Our thoughts on the Walkman’s splashy return, what brands should know about Wigo, and a selfie blog you’ll actually want to follow. (Really.) All that and more in the Friday Don’t Miss List!
1. The Walkman’s Splashy Return
It’s CES time, and yesterday we rounded up three of the tech innovations and products that young consumers might crave soon. Don’t miss some of the other attention-worthy launches happening at the show. The Verge calls out their favorites with their Best of CES Awards, which this year includes BMW’s anti-collision as best auto technology, Sixense’s VR Lightsabers as best VR, the Withings Activité Pop watch as best wearable, and Sony’s Walkman as best comeback. Yes, the Walkman is revived—and it costs $1,119. While we love the idea of a Walkman comeback, we kept the device off our own list—the fact that Millennials and teens reach for their phones to listen to music, rely on streaming, and don’t have that kind of disposable income means the Walkman ZX2 has an uphill battle with younger consumers.
2. Who’s Nearby You?
Apps and platforms are turning young strangers around the world into connected neighbors, appealing to Millennials who have grown up with the reality that digital connections are easy to make, and that they can matter as much as those relationships that take place in person. Nearby Live is an app that provides those connections with strangers who are living, well, nearby, allowing users to anonymously chat with strangers for one-on-one chats and picture exchanges. Nearby originally launched a few years ago as Who’s Near Me Live (WNM Live), which has over 2.1 million users worldwide. The rebrand is taking place as the rest of the tech world catches up with the idea of anonymous socializing, which has been a standout trend in social media for the past year.
3. Hey, College Kid
We spoke to 22-year-old Wigo founder Ben Kaplan about his college-student-only app, which is taking off at schools across the U.S. Don’t miss Kaplan’s thoughts on monetizing the app in the future, which should be of interest to brands: “We are 100% free and 100% ad free. A couple of things that would be potentially fruitful down the road: we know a lot about what the most popular bars are right now, and if I’m a college student and there are $5 pitchers of Bud Light at Bar A, and no drink deals at Bar B, and we’re deciding where to go, if I knew that Bar A had that special, I’m going to go to Bar A. I can save money and I can get a cohort of people through the app with the chat feature and the invite feature to follow me to Bar A. Now Bar A has the traction and they’re making a lot more money. I think any conversations about monetization would touch on all of this. Again, it’s not ads popping up about sneakers, it’s something that says ‘Hey, college kid, save a little money, go to this bar if you want, and if you never want us to show this to you again, we won’t.’ But right now our only priority is building a great user experience.”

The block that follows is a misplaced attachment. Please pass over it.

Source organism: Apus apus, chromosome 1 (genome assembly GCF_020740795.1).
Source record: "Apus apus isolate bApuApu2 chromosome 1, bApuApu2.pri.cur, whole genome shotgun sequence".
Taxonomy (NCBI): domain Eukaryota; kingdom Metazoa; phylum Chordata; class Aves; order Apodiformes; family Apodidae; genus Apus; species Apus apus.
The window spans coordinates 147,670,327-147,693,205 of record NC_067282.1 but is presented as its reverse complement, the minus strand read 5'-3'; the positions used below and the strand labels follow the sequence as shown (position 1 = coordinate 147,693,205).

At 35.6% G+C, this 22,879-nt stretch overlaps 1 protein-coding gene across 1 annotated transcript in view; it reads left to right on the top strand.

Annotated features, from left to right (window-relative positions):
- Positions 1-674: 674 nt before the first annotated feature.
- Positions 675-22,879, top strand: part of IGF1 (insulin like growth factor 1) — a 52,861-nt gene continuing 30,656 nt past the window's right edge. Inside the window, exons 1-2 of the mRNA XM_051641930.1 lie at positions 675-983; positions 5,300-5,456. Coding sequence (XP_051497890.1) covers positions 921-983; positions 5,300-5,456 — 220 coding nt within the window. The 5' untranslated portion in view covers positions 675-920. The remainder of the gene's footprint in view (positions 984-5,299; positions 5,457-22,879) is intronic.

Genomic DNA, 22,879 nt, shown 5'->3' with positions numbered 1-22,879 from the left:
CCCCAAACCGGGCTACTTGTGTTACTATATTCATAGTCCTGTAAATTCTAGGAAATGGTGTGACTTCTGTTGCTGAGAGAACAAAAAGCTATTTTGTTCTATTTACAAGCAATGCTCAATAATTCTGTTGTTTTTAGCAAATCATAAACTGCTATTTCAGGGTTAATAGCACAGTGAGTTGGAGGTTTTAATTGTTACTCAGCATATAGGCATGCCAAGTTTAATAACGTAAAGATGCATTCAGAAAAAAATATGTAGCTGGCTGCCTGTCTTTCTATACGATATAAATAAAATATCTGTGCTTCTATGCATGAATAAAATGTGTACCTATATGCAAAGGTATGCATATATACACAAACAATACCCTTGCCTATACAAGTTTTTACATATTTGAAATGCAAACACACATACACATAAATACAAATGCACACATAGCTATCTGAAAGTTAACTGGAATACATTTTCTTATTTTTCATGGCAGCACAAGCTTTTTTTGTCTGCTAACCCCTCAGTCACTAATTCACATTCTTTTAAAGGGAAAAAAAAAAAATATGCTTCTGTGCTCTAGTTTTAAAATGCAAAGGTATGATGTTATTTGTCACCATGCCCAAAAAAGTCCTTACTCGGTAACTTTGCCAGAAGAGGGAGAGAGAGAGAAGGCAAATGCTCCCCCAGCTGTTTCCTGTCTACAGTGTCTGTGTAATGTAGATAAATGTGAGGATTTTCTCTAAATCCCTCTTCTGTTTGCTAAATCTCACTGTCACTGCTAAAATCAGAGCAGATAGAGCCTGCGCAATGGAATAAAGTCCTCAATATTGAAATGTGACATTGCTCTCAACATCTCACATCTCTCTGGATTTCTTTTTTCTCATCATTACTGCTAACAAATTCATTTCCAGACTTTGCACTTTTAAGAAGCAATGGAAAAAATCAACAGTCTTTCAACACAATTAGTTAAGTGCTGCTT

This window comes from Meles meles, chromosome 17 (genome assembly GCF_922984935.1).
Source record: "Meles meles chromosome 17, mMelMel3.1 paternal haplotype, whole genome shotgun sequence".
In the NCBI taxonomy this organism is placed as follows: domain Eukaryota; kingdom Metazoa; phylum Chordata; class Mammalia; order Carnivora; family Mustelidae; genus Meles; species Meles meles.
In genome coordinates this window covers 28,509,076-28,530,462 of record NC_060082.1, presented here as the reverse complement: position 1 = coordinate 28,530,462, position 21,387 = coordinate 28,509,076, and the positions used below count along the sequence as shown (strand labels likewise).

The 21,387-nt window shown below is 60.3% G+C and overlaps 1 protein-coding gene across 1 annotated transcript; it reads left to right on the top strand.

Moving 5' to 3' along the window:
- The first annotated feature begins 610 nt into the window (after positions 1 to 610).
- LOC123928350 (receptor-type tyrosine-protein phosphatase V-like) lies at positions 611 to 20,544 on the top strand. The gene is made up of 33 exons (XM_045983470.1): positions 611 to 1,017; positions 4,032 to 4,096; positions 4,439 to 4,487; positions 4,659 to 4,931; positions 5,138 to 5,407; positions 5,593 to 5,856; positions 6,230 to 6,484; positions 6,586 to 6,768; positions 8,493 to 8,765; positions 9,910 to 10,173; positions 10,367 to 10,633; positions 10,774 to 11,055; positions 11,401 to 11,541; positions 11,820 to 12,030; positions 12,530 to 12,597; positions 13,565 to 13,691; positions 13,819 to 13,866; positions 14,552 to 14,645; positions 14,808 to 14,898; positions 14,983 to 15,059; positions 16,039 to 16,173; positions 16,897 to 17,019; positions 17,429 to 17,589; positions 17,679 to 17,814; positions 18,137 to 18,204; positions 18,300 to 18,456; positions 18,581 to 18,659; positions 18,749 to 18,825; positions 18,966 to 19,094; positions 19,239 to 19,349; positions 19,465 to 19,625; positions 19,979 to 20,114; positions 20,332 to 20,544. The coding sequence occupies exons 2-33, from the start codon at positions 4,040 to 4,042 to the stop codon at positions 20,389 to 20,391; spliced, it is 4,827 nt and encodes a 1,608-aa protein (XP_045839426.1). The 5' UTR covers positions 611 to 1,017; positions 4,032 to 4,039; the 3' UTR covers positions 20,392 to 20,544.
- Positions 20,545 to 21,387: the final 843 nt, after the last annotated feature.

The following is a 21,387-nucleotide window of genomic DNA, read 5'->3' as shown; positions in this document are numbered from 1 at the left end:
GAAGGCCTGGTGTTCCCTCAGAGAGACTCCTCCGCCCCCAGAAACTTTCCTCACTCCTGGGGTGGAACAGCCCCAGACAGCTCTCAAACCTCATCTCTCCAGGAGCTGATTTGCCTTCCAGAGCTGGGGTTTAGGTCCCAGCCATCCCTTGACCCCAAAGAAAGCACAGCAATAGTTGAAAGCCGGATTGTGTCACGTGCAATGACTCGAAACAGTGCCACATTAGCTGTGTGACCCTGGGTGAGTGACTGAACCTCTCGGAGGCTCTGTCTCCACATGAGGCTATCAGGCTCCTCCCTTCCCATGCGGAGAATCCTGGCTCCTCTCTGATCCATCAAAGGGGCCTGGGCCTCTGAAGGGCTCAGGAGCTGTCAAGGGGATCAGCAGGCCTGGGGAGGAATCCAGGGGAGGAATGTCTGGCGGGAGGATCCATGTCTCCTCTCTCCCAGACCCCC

4. Vinyl’s Production Problem
Speaking of comebacks…This week’s Millennial newsfeed let you know that while streaming is winning out over digital and physical album sales, which dropped 9% in 2014, vinyl sales continued to dominate, climbing 52%. In fact, the format was the only album sales to see growth, and the 9.2 million records sold “shattered” 2013’s record-setting total by 3 million LPs. This (Millennial-fueled) vinyl madness is taking the industry by surprise, and actually causing some problems. As we’ve mentioned before, making vinyl is a time and labor-intensive process, and there aren’t currently enough presses to keep up with the number of artists and labels who now want to produce them. The “awkward question” of how the production will keep up with the ever-rising demand is continuing, as “as far as anyone knows, the last new machines were created in the early 1980s.” (To make you feel old, that was more than 30 years ago.)
5. Links We’re Passing
Millennial’s selfie-taking behavior is often cited as evidence of their narcissism, but one blog is hilariously showing that selfies have technically been a part of history for ages. Museum of Selfies reframes works of art to include a smartphone so that the subject looks like they are actually taking a dreaded selfie as opposed to sitting for a distinguished self-portrait. The creator of the blog says she started the project after taking one photo for fun with a friend, and liking “how this simple thing could change their character and give their facial expression a whole new meaning.” If works of art are really just ancient selfies, is the selfie stick the new paintbrush? We’ll try not to think about it.